Wednesday, August 17, 2011

Self-Justification

So these three men ceased to answer Job, because he was righteous in his own eyes. Then Elihu the son of Barachel the Buzite, of the family of Ram, burned with anger. He burned with anger at Job because he justified himself rather than God. Job 32:2

Job was a good man, but Job was not perfect. Job had his sin, of which he eventually repented (Job 42:6). That sin was that he "was righteous in his own eyes" and "justified himself rather than God."

Many people behave as if one religion is just as good as another. The Bible certainly does not agree. Large portions of the Bible are devoted to condemning false religions, and this would not be the case if all religions were equal.
Much religion is a form of self-justification. Many highly religious people practice their religion not because they want to honor God but because they want to seek honor for themselves. This is true of religious people in general, and it is true of many who call themselves Christians.

What is the goal of our faith? What is the purpose of our Bible study? What is the aim of our worship? Are we trying to draw near to God? Are we seeking to praise his glory? Or are we seeking to justify ourselves?

"Two men went up into the temple to pray, one a Pharisee and the other a tax collector. The Pharisee, standing by himself, prayed thus: 'God, I thank you that I am not like other men, extortioners, unjust, adulterers, or even like this tax collector. I fast twice a week; I give tithes of all that I get.' But the tax collector, standing far off, would not even lift up his eyes to heaven, but beat his breast, saying, 'God, be merciful to me, a sinner!' I tell you, this man went down to his house justified, rather than the other. For everyone who exalts himself will be humbled, but the one who humbles himself will be exalted." Luke 18:10-14

Tuesday, August 9, 2011

Bearing Fruit

"I am the true vine, and my Father is the vinedresser. Every branch of mine that does not bear fruit he takes away, and every branch that does bear fruit he prunes, that it may bear more fruit." (John 15:1-2, ESV)

What does it mean to bear fruit? Many Christians mistakenly think that, to bear fruit, they must bring others to Christ. Evangelism is important. We all need to be doing what we can to bring others to Christ. But evangelism is not fruit bearing. A new Christian is a new branch on the vine, not fruit on one of the branches. We ought to bring others to Christ, but, the Lord is not going to sever us from the vine for failing to bring others to Christ.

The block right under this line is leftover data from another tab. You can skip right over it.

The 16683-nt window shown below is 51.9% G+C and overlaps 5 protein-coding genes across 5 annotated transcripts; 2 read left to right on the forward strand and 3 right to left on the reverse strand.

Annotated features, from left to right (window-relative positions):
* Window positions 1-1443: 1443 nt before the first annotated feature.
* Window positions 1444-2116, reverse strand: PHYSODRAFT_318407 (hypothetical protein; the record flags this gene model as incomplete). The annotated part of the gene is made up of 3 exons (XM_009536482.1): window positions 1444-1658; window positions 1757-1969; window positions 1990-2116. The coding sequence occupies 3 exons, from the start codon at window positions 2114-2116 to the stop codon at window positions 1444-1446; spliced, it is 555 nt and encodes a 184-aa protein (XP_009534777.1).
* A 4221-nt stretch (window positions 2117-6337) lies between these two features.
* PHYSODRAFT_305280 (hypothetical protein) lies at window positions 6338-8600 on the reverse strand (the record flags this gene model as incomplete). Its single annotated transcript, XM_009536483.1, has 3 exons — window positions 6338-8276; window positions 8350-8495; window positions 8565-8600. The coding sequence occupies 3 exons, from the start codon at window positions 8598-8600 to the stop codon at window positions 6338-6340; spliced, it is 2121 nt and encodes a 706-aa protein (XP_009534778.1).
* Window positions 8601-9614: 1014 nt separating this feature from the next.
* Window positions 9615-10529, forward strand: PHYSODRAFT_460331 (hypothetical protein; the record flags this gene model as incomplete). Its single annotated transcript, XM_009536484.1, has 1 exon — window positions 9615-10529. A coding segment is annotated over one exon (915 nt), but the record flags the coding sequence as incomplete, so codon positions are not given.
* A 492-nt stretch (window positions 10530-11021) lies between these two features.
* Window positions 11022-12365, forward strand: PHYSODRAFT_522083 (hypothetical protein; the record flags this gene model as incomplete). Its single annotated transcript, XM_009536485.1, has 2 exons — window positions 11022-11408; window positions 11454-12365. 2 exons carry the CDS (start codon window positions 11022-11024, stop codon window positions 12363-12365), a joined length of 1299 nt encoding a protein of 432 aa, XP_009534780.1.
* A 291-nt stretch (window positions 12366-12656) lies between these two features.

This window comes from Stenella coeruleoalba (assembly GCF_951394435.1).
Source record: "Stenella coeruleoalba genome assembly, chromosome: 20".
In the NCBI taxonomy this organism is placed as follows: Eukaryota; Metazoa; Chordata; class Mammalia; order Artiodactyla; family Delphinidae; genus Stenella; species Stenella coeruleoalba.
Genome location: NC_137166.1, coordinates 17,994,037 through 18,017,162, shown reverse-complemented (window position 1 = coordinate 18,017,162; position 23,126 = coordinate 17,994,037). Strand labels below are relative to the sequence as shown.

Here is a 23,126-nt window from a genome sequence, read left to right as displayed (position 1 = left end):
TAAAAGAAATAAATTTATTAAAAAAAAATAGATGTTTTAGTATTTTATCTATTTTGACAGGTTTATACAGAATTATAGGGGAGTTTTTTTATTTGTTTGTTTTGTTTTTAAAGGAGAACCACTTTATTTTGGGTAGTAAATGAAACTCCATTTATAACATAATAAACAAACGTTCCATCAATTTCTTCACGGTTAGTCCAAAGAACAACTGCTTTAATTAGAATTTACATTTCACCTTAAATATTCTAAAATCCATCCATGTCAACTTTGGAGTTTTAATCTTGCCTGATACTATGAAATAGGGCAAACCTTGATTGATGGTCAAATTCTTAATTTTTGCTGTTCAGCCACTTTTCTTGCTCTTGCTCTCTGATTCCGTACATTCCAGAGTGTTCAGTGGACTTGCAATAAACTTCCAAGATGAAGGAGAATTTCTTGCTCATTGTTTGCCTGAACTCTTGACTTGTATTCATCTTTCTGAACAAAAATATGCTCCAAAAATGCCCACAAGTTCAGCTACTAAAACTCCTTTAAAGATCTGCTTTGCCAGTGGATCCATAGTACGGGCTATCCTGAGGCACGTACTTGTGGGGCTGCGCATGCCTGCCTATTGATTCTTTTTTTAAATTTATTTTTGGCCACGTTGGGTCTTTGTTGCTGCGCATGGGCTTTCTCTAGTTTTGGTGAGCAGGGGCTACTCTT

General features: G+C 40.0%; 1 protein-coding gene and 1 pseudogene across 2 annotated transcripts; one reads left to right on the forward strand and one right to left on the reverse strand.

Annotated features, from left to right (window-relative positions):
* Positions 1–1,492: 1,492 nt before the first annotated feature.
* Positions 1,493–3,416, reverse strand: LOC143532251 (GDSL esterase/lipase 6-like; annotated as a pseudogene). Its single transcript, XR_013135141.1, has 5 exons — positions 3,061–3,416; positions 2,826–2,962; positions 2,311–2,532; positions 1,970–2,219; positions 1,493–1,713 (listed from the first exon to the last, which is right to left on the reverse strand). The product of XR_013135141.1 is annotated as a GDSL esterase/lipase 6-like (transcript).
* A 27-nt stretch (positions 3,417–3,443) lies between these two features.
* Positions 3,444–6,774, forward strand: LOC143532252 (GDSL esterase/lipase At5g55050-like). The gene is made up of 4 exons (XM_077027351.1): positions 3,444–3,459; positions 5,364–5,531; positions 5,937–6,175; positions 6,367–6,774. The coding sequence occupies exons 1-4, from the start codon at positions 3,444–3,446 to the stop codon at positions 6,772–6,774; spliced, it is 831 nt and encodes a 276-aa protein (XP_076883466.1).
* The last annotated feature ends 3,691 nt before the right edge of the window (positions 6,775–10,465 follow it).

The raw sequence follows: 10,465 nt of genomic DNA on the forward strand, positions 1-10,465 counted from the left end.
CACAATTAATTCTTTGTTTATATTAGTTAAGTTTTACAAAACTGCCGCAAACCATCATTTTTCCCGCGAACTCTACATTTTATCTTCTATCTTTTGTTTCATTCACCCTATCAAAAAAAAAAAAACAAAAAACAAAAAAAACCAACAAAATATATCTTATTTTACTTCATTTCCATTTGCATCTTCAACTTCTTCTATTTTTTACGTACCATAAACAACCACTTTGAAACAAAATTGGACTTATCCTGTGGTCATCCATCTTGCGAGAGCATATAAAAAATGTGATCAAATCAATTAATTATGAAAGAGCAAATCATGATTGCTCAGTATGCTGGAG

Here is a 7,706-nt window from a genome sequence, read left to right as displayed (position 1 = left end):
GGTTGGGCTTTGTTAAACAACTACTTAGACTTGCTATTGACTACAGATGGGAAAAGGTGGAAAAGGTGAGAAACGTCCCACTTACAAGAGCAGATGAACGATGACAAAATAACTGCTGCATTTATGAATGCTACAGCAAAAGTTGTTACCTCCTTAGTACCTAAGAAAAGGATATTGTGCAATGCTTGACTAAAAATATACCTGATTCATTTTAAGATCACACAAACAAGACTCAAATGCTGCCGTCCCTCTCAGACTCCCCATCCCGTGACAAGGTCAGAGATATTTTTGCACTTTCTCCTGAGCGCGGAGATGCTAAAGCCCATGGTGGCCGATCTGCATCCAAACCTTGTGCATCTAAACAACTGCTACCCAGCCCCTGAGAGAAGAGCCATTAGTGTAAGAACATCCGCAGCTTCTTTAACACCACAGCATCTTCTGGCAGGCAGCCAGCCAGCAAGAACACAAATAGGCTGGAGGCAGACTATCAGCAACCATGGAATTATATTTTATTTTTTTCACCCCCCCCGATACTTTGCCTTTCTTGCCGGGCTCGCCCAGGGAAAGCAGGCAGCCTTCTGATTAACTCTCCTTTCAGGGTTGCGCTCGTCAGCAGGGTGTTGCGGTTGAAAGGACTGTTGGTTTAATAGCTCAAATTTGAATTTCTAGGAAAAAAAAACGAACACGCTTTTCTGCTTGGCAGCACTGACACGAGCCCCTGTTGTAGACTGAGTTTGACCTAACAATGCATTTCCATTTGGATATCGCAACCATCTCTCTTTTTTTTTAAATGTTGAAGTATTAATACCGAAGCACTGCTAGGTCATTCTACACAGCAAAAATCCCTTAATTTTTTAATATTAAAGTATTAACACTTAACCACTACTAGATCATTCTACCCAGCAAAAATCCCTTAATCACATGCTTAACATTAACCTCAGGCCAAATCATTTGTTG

"But the fruit of the Spirit is love, joy, peace, patience, kindness, goodness, faithfulness, 23gentleness, self-control; against such things there is no law. 24And those who belong to Christ Jesus have crucified the flesh with its passions and desires." (Galatians 5:22-24, ESV)

Fruit is seen in our lives as our lives are transformed into the image of Christ. As the ugly works of the flesh (Gal 5:19-21) are replaced with the fruit of the Spirit, then we are fruitful branches. Such fruit bearing is not an optional extra for those Christians who desire it. Such fruit bearing is expected of all. Jesus is saying that those who are not producing such fruit will be pruned off of the vine. Even those who do produce such fruit will be further pruned so that they may produce more fruit.

For too long, too many Christians have sought salvation from the consequences of their sin, instead of truly seeking salvation from their sins. Too many Christians are content to be fruitless branches, church members but not really disciples.

Does that describe you? If so, do not despair. Repent, but do not despair. The Lord can transform us, if we are willing to be transformed and made fruitful. It is a painful, but glorious, process.

Wednesday, August 3, 2011

Third Party Apologies

At least twice in my life I have received a third party apology. I did not accept either of them. In Nigeria, a father came to plead concerning his twenty-five year old son. "Forgive the boy for my sake," he said. I could not. A school board member once asked that I forgive wrongdoing by the school superintendent. I could not.

In neither of these cases could I forgive the wrong, because in neither of these cases had the wrongdoer admitted wrong. It is impossible to forgive a wrong that has not been repented of or confessed. When we overlook an unrepentant wrong we are not forgiving the wrong, we are condoning the wrong.

Now if the boy had come with his father, admitted his wrong, and then the father had spoken, that would have been fine. If the superintendent had admitted his wrong and then the school board member had asked that the wrong be overlooked, that would have been excellent. But a third party apology is no apology at all.

A third party can mediate for us, but a third party cannot confess or repent for us, even if that third party is named Jesus. We must confess our wrongdoing or there can be no forgiveness. Jesus is eager to be our mediator, but apart from an admission of guilt on our part, not even he can serve as our mediator.

No, I tell you; but unless you repent, you will all likewise perish. Luke 13:3, ESV
But the tax collector, standing far off, would not even lift up his eyes to heaven, but beat his breast, saying, 'God, be merciful to me, a sinner!' I tell you, this man went down to his house justified, rather than the other. For everyone who exalts himself will be humbled, but the one who humbles himself will be exalted
. Luke 18:13-14, ESV

If we confess our sins, he is faithful and just to forgive us our sins and to cleanse us from all unrighteousness. If we say we have not sinned, we make him a liar, and his word is not in us. 1 John 1:9-10, ESV